My second CSA box arrived last week and, with it, came a bounty of rhubarb.
Well, actually maybe not a bounty, but 5 healthy pink stalks. There's this weird phenomenon with CSA produce where you both get a lot and not very much of one type of vegetable or fruit. Can you CSA endorsers relate? But that is the challenge, and the fun of taking part in a CSA -- or Community Supported Agriculture -- program. It's a fantastically delicious way to take part in your community and to eat seasonally and locally. It's essentially like buying stocks in a farm, and getting a portion of whatever the farm produces that year as payment. I pick up a box or produce every week from now until the end of the summer, a couple blocks from my apartment. It means there is a lot of fresh cooking going on in my kitchen, but also a bit of a constant "what's for dinner" challenge because you can't fully plan your meals ahead of time!
The rhubarb we received didn't come in sufficient numbers to make a pie or tart as I would have hoped, but I turned into the next best thing I could think of: rhubarb simple syrup! If you haven't made flavoured simple syrup before, this recipe is a great one to start with. Simple syrup -- a, yes simple! -- mixture of sugar and water is great to use in drinks and summer treats, like popsicles. Once the sugar has dissolved in water, it stays at an eternal syrupy stage making it perfect to add to lemonades, ice tea or cocktails of any kind.
This version is simply topped off with carbonated water, but would be delicious as an evening cocktail with a little vodka or other strong liqueur. Even if your rhubarb doesn't seem that pink when you cook it down, rest assured, the end result will take on a lovely pink hue once strained.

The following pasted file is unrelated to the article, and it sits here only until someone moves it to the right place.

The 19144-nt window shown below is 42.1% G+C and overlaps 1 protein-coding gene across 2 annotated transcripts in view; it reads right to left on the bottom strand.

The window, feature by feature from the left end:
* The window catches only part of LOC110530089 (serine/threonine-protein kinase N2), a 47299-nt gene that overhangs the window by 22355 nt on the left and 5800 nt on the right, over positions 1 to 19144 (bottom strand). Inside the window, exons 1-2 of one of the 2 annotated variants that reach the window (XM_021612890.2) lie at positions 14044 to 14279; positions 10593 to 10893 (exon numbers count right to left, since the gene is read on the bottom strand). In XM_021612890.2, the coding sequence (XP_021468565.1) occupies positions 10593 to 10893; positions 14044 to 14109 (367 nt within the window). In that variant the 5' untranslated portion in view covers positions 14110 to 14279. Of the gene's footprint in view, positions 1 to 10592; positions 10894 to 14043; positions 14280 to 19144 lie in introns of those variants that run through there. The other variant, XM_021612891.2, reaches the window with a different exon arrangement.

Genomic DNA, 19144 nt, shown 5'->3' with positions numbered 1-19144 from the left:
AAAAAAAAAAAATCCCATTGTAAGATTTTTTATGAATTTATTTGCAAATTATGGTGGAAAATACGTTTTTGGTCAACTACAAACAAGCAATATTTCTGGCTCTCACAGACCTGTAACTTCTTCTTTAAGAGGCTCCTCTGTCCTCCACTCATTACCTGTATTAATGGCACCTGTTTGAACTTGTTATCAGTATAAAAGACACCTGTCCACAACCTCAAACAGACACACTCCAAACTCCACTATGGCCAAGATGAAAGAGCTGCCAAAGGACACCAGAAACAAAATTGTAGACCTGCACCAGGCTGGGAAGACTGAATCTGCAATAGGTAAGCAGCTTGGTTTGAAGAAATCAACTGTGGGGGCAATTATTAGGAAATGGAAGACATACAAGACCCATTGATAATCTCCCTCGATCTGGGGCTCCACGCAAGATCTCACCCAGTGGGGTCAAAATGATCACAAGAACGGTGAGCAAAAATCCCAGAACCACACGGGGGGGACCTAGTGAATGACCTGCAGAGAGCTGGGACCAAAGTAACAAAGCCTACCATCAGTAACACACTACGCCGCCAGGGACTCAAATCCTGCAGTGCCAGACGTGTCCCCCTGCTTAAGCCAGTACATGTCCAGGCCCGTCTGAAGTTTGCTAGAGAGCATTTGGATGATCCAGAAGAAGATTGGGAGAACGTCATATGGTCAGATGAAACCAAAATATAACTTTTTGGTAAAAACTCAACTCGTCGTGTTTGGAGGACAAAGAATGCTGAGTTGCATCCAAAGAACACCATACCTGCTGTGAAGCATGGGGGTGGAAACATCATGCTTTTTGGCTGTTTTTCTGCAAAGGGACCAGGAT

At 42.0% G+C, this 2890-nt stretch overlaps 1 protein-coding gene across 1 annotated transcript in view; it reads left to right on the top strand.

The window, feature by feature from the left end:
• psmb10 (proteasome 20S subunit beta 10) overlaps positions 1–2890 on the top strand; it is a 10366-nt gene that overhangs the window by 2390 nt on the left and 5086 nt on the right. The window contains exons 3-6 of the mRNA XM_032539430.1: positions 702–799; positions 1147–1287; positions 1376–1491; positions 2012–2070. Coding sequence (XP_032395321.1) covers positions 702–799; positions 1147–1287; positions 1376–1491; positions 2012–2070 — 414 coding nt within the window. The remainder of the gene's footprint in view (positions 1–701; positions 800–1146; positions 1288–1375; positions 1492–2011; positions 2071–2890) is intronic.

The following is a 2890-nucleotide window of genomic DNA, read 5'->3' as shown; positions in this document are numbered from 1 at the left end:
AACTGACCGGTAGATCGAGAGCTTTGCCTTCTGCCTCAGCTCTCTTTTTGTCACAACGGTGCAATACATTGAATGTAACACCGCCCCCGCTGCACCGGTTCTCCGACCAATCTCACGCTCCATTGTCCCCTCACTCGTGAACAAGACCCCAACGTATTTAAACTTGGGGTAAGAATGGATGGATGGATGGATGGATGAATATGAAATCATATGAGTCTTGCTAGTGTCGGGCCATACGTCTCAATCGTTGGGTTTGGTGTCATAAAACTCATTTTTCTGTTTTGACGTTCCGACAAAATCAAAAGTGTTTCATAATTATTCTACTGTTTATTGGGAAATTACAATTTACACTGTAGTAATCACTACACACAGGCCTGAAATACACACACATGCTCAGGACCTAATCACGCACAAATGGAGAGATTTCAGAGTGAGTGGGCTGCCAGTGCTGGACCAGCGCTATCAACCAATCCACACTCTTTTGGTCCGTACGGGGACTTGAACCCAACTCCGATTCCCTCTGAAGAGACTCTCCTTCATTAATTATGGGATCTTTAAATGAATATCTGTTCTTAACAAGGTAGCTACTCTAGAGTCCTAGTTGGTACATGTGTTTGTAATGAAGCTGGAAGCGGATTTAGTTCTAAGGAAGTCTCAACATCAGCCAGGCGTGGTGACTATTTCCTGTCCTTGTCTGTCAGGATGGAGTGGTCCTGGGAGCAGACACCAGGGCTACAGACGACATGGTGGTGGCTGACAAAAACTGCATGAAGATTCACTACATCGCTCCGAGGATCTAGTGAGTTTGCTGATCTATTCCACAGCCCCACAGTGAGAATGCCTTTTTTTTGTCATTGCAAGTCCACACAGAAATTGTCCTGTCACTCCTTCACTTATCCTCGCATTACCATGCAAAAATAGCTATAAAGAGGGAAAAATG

4 cups chopped rhubarb
3 1-inch pieces of peeled and sliced fresh ginger
3/4 cup water
3/4 cup granulated sugar
1 tsp vanilla extract
In saucepan, bring rhubarb, ginger, water, sugar and vanilla to a boil. Reduce to a simmer, stirring occasionally, until sugar has dissolved and rhubarb has broken down, about 20 minutes.
Strain through a cheesecloth-lined strainer pressing down with back of spoon to extract as much liquid as possible from the rhubarb. Discard ginger and rhubarb pieces in the cheesecloth. Cool rhubarb liquid.
Once cold, add 2 to 3 tablespoons of rhubarb syrup to a glass. Top with ice and carbonated water. And as as much syrup as you want to make the drink sweeter. Store syrup in the fridge in an airtight container. Enjoy!